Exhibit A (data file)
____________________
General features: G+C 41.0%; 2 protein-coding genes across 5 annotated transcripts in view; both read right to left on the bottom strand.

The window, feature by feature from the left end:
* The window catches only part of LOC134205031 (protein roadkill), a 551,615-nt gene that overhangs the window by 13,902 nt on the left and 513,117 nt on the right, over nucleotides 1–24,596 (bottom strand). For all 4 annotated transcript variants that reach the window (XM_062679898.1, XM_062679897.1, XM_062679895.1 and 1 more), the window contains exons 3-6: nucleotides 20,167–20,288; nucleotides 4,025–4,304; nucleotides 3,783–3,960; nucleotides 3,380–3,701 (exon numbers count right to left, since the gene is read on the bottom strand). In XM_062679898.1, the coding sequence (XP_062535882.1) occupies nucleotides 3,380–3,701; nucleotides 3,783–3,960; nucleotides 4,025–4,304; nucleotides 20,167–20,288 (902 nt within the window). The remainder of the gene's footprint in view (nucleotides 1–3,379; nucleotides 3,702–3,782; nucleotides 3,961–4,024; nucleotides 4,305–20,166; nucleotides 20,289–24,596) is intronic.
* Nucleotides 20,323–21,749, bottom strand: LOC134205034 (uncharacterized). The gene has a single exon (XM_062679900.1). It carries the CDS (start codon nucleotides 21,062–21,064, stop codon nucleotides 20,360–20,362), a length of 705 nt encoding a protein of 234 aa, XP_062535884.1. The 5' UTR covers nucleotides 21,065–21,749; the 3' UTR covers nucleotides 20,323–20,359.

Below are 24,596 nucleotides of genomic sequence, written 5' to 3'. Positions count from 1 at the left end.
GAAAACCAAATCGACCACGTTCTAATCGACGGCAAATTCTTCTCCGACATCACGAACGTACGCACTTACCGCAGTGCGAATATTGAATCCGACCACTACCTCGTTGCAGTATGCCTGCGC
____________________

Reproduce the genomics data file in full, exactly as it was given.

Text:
General features: G+C 41.0%; 2 protein-coding genes across 5 annotated transcripts in view; both read right to left on the bottom strand.

The window, feature by feature from the left end:
* The window catches only part of LOC134205031 (protein roadkill), a 551,615-nt gene that overhangs the window by 13,902 nt on the left and 513,117 nt on the right, over nucleotides 1–24,596 (bottom strand). For all 4 annotated transcript variants that reach the window (XM_062679898.1, XM_062679897.1, XM_062679895.1 and 1 more), the window contains exons 3-6: nucleotides 20,167–20,288; nucleotides 4,025–4,304; nucleotides 3,783–3,960; nucleotides 3,380–3,701 (exon numbers count right to left, since the gene is read on the bottom strand). In XM_062679898.1, the coding sequence (XP_062535882.1) occupies nucleotides 3,380–3,701; nucleotides 3,783–3,960; nucleotides 4,025–4,304; nucleotides 20,167–20,288 (902 nt within the window). The remainder of the gene's footprint in view (nucleotides 1–3,379; nucleotides 3,702–3,782; nucleotides 3,961–4,024; nucleotides 4,305–20,166; nucleotides 20,289–24,596) is intronic.
* Nucleotides 20,323–21,749, bottom strand: LOC134205034 (uncharacterized). The gene has a single exon (XM_062679900.1). It carries the CDS (start codon nucleotides 21,062–21,064, stop codon nucleotides 20,360–20,362), a length of 705 nt encoding a protein of 234 aa, XP_062535884.1. The 5' UTR covers nucleotides 21,065–21,749; the 3' UTR covers nucleotides 20,323–20,359.

Below are 24,596 nucleotides of genomic sequence, written 5' to 3'. Positions count from 1 at the left end.
GAAAACCAAATCGACCACGTTCTAATCGACGGCAAATTCTTCTCCGACATCACGAACGTACGCACTTACCGCAGTGCGAATATTGAATCCGACCACTACCTCGTTGCAGTATGCCTGCGC